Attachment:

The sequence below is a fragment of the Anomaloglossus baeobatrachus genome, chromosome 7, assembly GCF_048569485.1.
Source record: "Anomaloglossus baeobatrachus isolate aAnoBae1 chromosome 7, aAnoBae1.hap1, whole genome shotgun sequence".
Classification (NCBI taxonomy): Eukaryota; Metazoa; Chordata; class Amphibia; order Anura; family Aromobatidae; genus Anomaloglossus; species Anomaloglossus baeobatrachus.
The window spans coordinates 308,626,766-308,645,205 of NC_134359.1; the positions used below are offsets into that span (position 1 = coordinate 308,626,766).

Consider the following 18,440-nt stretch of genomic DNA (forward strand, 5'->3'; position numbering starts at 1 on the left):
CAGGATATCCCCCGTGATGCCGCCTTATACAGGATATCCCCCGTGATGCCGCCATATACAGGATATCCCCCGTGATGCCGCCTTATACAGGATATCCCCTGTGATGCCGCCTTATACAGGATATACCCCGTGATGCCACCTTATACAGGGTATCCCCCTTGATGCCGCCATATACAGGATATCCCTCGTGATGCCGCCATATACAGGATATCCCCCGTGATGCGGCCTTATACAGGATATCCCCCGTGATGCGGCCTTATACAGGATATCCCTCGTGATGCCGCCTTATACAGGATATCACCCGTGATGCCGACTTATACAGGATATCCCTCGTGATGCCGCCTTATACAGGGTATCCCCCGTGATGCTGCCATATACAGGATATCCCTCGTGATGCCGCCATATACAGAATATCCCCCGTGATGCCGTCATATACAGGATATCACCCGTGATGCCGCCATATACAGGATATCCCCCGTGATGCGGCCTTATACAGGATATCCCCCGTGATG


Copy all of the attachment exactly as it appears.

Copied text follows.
The sequence below is a fragment of the Anomaloglossus baeobatrachus genome, chromosome 7, assembly GCF_048569485.1.
Source record: "Anomaloglossus baeobatrachus isolate aAnoBae1 chromosome 7, aAnoBae1.hap1, whole genome shotgun sequence".
Classification (NCBI taxonomy): Eukaryota; Metazoa; Chordata; class Amphibia; order Anura; family Aromobatidae; genus Anomaloglossus; species Anomaloglossus baeobatrachus.
The window spans coordinates 308,626,766-308,645,205 of NC_134359.1; the positions used below are offsets into that span (position 1 = coordinate 308,626,766).

Consider the following 18,440-nt stretch of genomic DNA (forward strand, 5'->3'; position numbering starts at 1 on the left):
CAGGATATCCCCCGTGATGCCGCCTTATACAGGATATCCCCCGTGATGCCGCCATATACAGGATATCCCCCGTGATGCCGCCTTATACAGGATATCCCCTGTGATGCCGCCTTATACAGGATATACCCCGTGATGCCACCTTATACAGGGTATCCCCCTTGATGCCGCCATATACAGGATATCCCTCGTGATGCCGCCATATACAGGATATCCCCCGTGATGCGGCCTTATACAGGATATCCCCCGTGATGCGGCCTTATACAGGATATCCCTCGTGATGCCGCCTTATACAGGATATCACCCGTGATGCCGACTTATACAGGATATCCCTCGTGATGCCGCCTTATACAGGGTATCCCCCGTGATGCTGCCATATACAGGATATCCCTCGTGATGCCGCCATATACAGAATATCCCCCGTGATGCCGTCATATACAGGATATCACCCGTGATGCCGCCATATACAGGATATCCCCCGTGATGCGGCCTTATACAGGATATCCCCCGTGATG